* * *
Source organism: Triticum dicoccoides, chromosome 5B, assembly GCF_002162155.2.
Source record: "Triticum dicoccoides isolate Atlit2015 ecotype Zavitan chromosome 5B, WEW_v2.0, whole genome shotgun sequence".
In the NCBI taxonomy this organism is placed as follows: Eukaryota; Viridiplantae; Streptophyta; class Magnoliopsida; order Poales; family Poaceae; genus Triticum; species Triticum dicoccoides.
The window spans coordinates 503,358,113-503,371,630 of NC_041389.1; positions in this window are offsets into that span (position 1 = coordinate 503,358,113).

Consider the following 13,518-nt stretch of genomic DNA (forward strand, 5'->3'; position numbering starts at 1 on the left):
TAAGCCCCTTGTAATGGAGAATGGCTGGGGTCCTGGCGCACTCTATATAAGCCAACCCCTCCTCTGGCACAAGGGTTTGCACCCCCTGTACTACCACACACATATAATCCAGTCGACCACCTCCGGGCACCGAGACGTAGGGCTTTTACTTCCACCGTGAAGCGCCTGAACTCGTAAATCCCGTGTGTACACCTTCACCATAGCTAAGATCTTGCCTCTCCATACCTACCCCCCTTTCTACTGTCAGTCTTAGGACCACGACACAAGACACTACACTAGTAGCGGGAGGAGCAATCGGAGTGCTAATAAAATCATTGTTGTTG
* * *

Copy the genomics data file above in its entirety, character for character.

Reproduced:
Source organism: Triticum dicoccoides, chromosome 5B, assembly GCF_002162155.2.
Source record: "Triticum dicoccoides isolate Atlit2015 ecotype Zavitan chromosome 5B, WEW_v2.0, whole genome shotgun sequence".
In the NCBI taxonomy this organism is placed as follows: Eukaryota; Viridiplantae; Streptophyta; class Magnoliopsida; order Poales; family Poaceae; genus Triticum; species Triticum dicoccoides.
The window spans coordinates 503,358,113-503,371,630 of NC_041389.1; positions in this window are offsets into that span (position 1 = coordinate 503,358,113).

Consider the following 13,518-nt stretch of genomic DNA (forward strand, 5'->3'; position numbering starts at 1 on the left):
TAAGCCCCTTGTAATGGAGAATGGCTGGGGTCCTGGCGCACTCTATATAAGCCAACCCCTCCTCTGGCACAAGGGTTTGCACCCCCTGTACTACCACACACATATAATCCAGTCGACCACCTCCGGGCACCGAGACGTAGGGCTTTTACTTCCACCGTGAAGCGCCTGAACTCGTAAATCCCGTGTGTACACCTTCACCATAGCTAAGATCTTGCCTCTCCATACCTACCCCCCTTTCTACTGTCAGTCTTAGGACCACGACACAAGACACTACACTAGTAGCGGGAGGAGCAATCGGAGTGCTAATAAAATCATTGTTGTTG